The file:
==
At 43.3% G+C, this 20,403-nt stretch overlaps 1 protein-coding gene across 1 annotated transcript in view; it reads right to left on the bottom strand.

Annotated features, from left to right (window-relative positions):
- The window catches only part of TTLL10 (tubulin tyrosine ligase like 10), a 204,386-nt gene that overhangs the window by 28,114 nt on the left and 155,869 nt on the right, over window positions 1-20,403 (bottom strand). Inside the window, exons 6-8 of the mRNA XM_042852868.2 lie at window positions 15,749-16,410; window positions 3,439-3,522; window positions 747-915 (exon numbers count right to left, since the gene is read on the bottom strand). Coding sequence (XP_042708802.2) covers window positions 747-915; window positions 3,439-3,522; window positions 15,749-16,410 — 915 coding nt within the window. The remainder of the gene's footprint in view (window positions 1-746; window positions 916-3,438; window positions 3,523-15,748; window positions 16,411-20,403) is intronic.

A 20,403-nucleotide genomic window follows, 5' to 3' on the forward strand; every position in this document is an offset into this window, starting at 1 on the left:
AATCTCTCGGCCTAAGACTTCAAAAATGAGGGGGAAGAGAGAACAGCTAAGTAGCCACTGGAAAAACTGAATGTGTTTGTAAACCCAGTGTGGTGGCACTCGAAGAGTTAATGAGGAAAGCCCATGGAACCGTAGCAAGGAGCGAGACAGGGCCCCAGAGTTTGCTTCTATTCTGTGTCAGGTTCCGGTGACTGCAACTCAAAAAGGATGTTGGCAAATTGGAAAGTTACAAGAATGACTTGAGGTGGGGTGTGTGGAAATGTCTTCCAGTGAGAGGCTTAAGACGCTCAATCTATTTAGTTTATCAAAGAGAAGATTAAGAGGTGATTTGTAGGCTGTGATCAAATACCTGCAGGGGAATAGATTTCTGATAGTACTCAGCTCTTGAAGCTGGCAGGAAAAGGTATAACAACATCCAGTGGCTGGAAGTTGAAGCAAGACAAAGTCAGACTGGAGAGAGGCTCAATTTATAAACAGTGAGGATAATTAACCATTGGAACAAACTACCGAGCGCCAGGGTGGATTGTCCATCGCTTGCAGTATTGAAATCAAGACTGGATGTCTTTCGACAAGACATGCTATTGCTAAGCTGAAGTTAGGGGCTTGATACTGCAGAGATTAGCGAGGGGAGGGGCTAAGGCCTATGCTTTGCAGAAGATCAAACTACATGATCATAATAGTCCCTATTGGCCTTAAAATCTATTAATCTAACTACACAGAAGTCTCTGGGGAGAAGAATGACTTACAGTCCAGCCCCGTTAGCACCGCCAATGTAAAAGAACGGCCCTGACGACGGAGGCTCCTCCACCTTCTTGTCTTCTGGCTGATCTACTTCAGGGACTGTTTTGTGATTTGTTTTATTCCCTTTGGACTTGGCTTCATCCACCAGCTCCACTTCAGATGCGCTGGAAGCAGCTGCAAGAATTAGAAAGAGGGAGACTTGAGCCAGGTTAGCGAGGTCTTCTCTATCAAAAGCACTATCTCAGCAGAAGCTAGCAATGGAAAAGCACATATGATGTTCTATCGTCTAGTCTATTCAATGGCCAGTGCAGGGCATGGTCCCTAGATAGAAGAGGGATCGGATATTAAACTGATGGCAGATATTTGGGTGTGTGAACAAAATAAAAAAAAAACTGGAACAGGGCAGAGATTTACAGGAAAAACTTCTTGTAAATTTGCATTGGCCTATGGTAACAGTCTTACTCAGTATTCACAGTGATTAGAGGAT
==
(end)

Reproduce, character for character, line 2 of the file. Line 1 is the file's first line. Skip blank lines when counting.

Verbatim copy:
Annotated features, from left to right (window-relative positions):